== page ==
Let’s face it in the eyes of wrestling fans the WWE is stagnant, unless you are a child. If we were to look at other companies in America (yes there are others) then we may see that professional wrestling in general has stagnated. The problems that a particular TNA has could keep me going on and on – promoting your champ for a foreign tour when he isn’t able to leave the country is a particular favourite – but really who has the time?
Instead we will focus on the WWE and its stagnation issues. It would be easy to lay this all at the feet of John Cena after all it is the done thing nowadays but he is only part of the problem here. Lazy booking is the arch enemy of the wrestling fan. Month after month we are forced to see the same men in the main event when talented workers are kept just below the glass ceiling because for one reason or another they are denied their breakthrough moment.
The mid card title in whatever guise used to be used as a measuring stick as to whether or not you were ready to step up to the main event but now it is passed around like scoobie snacks are in the locker room (I would also have accepted Swagger snacks). The Money in the Bank briefcase when used properly is an excellent way of building stars. Edge, CM Punk and Daniel Bryan are prime examples but it has had as many misses as hits, probably more and the moniker of being Mr. Money in the Bank is about as prestigious as being the internet champion, sorry Zack. I mean they crown two a year it’s hardly illustrious and if your careless and you get jumped and somebody takes the briefcase from you he becomes Mr. Money in the Bank and you end up on a second rate show in a dead end, rip off biker gang. That’s the worst case scenario but you get my point.
We live in a generation where we have to chow down months of gimmick pay per views because we are told we want to see that and it makes us happy to know what month a Hell in a Cell match takes place instead of being surprised by the natural twists of a storyline. It’s only a matter of time before we have to stomach a battle royal PPV or an (insert an inanimate object here) on a pole PPV.
With Wrestlemania just around the corner and every golden oldie coming out of the wood work looking for a quick and easy pay day it makes sense to me that Vince McMahon should look into the WWE annuls and pull out something different. A blast from the past in the form of a once great PPV. A stage that gave us champions like Steve Austin, Bret Hart, Edge, Kurt Angle and Brock Lesnar. It was a show that allowed us to see the wrestlers in a different light because it was completely different from the usual WWE format.
The show I’m talking about is the single elimination tournament known as King of the Ring. The one night of the year when WWE changed it’s format and let us see the wrestlers in a different environment. The one night of the year where wrestlers would compete as many times as they had to in order to be called King of the Ring. The fact that you had to fight multiple times in one night added different variables to the matches. Injuries had to be accounted for and so did fatigue. Subtleties that are sadly lost in the modern era of Super Cena.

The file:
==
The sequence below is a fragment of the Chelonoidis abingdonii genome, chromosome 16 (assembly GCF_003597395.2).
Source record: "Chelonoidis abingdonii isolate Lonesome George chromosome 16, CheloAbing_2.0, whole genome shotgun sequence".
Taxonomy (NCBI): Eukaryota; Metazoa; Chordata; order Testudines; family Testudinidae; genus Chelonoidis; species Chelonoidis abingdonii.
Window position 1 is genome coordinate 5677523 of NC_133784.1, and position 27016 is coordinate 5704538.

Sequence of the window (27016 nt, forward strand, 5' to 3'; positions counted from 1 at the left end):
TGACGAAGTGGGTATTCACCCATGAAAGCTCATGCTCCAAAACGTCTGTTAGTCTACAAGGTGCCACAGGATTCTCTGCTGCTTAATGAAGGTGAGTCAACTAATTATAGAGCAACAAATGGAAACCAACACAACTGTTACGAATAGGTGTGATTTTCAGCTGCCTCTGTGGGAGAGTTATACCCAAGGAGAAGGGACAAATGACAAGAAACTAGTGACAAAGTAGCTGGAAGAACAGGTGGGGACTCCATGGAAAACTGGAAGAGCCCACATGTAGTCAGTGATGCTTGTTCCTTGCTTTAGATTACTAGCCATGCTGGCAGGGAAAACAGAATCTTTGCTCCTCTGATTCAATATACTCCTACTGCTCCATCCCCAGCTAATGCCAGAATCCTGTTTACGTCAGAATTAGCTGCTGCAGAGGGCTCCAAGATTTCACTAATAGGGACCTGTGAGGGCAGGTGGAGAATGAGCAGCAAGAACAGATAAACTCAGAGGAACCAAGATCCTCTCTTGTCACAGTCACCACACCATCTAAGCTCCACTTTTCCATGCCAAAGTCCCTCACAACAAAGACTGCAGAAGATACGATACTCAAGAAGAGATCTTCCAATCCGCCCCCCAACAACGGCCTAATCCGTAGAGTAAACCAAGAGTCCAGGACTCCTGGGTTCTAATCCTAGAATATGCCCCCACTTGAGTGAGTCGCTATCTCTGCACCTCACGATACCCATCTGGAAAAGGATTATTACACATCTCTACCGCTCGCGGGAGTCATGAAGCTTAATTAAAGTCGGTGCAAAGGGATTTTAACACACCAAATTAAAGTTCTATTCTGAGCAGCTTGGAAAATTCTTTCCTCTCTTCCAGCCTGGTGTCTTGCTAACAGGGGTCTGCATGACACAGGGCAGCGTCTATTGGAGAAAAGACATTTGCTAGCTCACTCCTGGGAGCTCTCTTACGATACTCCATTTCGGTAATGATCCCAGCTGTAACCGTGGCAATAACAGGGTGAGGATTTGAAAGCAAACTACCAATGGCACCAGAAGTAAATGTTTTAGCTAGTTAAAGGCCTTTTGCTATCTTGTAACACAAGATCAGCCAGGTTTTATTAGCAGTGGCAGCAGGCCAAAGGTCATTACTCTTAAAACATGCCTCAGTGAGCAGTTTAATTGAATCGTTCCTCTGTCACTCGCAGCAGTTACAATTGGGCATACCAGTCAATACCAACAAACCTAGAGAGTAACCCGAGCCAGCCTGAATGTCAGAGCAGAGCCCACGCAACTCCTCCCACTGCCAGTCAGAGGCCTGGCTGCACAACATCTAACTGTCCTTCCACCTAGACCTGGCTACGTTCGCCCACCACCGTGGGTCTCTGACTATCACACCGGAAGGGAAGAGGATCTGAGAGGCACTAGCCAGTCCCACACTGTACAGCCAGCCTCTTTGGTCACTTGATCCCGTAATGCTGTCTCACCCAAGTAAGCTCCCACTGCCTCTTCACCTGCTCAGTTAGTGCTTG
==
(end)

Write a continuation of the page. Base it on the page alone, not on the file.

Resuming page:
In 1996 it was the birth of Austin 3:16, a movement that was at the forefront of the attitude era. In 1998 we got an underdog winner in Ken Shamrock and to see the most memorable Hell in a Cell match ever when Undertaker fought Mankind. Who doesn’t remember the show in 2001 when Kurt Angle, looking to repeat his success from the year before, fought three times that night including a classic against Shane McMahon after being screwed by the aforementioned McMahon in the final. The winner that night… Edge. That summers night in New Jersey was the perfect showcase for King of the Ring because that was the night that Kurt’s legacy was cemented and it was also the night that allowed us to see Edge not just as a tag team guy but a highly skilled singles competitor.
The WWE thought it had lost it’s lustre after that and didn’t think that the title of being King of the Ring was enough so the year after they made the winner the number one contender for the Rock’s Undisputed title but instead of supplementing the King of the Ring it overshadowed it and was shelved for four years. In 2006 however it performed its most amazing feet by rescuing a man who had become stuck in the WWE quagmire. Booker T was going nowhere in the company at the time and even though King of the Ring suffered the ignominy of not being cross promotional and having only the final on pay per view it still gave us the King Booker character and rescued his royal Bookness and delivered him to his first World Championship in the WWE.
Saving someone from obscurity and catapulting him up the card. If only there was someone like that in the current WWE who could benefit from such a thing… Oh wait!
Sad thing is in the current climate there is a long list of guys who could do with this kind of career injection. Think of how long someone like Dolph Ziggler or Wade Barrett has been waiting for their chance to shine and then think about what kind of momentum this kind of win would give to their career. Of the 18 winners of the event 10 have won multiple world titles in the WWE and 7 of them sit proudly in the Hall of Fame. That’s not too shabby by any stretch of the imagination.
The truth is this year is the perfect time to bring it back and restore it to its former glory. A spot in the calender may be open this summer with the demise of Fatal Four Way pay per view. The WWE is crying out for fresh blood in the main event spot and what better springboard than an old favourite like King of the Ring.
We are currently seeking WWE contributors on WhatCulture. To find out more about the perks of being a WWE contributor, click here.